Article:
AUD/USD advanced on jobs, Fed minutes – 0.80 in play?

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The Australian dollar is on a recovery path. After dropping under the important support line of 0.7835, the pair is making its way back up.

The Australian jobs report is the main driver, but also the weakness of the US dollar contributes.

Australian labor market

Australia’s jobs report was mostly positive. The nation of the land down under reported a gain of 27.9K, better than 20K expected. This came on top of an upwards revision for the previous month: 20K instead of 14K originally reported.

The data shows a robust and steady jobs market throughout 2017. The unemployment rate remained at 5.6% with a participation rate of 65.1%, above 65% seen last time.

The only downside in the report came from the composition of jobs, which is quite volatile. Over 20K full-time jobs were lost while part time jobs are up over 48K. This is a mirror image of the changes seen in June.

USD weakness – levels to watch

The greenback is falling a toxic mix of poor US housing data, a hesitant Federal Reserve as seen in the meeting minutes, and the ongoing political trouble of Trump. He lost his business advisory councils.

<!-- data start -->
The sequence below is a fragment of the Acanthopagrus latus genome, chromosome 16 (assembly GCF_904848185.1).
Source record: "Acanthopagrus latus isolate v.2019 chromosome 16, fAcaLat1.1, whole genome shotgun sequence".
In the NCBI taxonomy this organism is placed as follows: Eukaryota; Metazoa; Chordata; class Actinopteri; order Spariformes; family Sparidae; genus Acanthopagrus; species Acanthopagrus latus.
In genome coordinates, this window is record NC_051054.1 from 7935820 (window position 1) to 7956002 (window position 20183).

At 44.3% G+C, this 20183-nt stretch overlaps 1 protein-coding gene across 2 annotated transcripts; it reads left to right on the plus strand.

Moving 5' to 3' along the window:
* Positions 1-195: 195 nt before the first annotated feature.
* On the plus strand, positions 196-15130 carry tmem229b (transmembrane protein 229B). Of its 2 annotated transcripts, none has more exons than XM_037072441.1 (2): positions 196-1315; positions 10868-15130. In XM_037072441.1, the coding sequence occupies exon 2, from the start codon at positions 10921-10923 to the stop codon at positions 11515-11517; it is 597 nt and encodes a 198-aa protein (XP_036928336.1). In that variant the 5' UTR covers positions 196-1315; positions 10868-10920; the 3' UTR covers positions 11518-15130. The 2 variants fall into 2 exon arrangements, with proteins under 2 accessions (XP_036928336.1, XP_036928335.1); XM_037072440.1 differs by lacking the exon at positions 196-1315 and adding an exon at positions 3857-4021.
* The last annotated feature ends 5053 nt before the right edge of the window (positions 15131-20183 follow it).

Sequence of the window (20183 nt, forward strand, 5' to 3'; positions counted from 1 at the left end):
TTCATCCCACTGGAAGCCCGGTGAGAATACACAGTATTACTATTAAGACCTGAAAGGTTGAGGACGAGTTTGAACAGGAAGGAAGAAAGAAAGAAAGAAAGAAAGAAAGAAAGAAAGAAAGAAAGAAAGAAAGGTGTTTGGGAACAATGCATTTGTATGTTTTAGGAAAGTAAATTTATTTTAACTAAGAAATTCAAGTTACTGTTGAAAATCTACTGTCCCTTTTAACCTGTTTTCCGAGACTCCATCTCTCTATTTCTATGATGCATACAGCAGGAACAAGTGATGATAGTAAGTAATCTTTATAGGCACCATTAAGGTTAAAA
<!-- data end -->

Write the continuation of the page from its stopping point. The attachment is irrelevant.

The data can still improve and the various Fed speakers can offer different points of view, but Trump is finding it hard to dig himself out of the hole.

AUD/USD is currently trading at around 0.7960. The next level is easily 0.80, followed by the cycle high of 0.8065. 0.8165 is the next level far above.

Support awaits at 0.79 in the case of a pullback and 0.7835 remains relevant. The break below that line looks like a “fake out”.

More: AUD/USD and NZD/USD trade setups

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About Author

Yohay Elam – Founder, Writer and Editor I have been into forex trading for over 5 years, and I share the experience that I have and the knowledge that I’ve accumulated. After taking a short course about forex. Like many forex traders, I’ve earned the significant share of my knowledge the hard way. Macroeconomics, the impact of news on the ever-moving currency markets and trading psychology have always fascinated me. Before founding Forex Crunch, I’ve worked as a programmer in various hi-tech companies. I have a B. Sc. in Computer Science from Ben Gurion University. Given this background, forex software has a relatively bigger share in the posts.

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